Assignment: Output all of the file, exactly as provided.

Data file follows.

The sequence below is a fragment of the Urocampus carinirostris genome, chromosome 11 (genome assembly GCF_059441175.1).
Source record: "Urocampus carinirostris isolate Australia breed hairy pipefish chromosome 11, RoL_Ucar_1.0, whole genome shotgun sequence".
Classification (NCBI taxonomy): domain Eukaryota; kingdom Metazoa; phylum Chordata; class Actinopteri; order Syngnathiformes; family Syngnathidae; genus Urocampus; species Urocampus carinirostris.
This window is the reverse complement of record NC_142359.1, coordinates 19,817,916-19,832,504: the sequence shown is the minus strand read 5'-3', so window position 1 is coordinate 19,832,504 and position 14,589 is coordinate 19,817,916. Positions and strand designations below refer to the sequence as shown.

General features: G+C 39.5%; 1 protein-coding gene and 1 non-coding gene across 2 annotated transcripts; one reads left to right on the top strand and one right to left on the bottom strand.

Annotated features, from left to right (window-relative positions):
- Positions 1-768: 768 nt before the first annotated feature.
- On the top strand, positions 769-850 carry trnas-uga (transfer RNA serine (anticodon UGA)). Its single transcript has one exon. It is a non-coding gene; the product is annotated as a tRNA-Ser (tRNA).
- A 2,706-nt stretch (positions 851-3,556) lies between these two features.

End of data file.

The sequence below is a fragment of the Urocampus carinirostris genome, chromosome 11 (genome assembly GCF_059441175.1).
Source record: "Urocampus carinirostris isolate Australia breed hairy pipefish chromosome 11, RoL_Ucar_1.0, whole genome shotgun sequence".
Classification (NCBI taxonomy): domain Eukaryota; kingdom Metazoa; phylum Chordata; class Actinopteri; order Syngnathiformes; family Syngnathidae; genus Urocampus; species Urocampus carinirostris.
This window is the reverse complement of record NC_142359.1, coordinates 19,817,916-19,832,504: the sequence shown is the minus strand read 5'-3', so window position 1 is coordinate 19,832,504 and position 14,589 is coordinate 19,817,916. Positions and strand designations below refer to the sequence as shown.

General features: G+C 39.5%; 1 protein-coding gene and 1 non-coding gene across 2 annotated transcripts; one reads left to right on the top strand and one right to left on the bottom strand.

Annotated features, from left to right (window-relative positions):
- Positions 1-768: 768 nt before the first annotated feature.
- On the top strand, positions 769-850 carry trnas-uga (transfer RNA serine (anticodon UGA)). Its single transcript has one exon. It is a non-coding gene; the product is annotated as a tRNA-Ser (tRNA).
- A 2,706-nt stretch (positions 851-3,556) lies between these two features.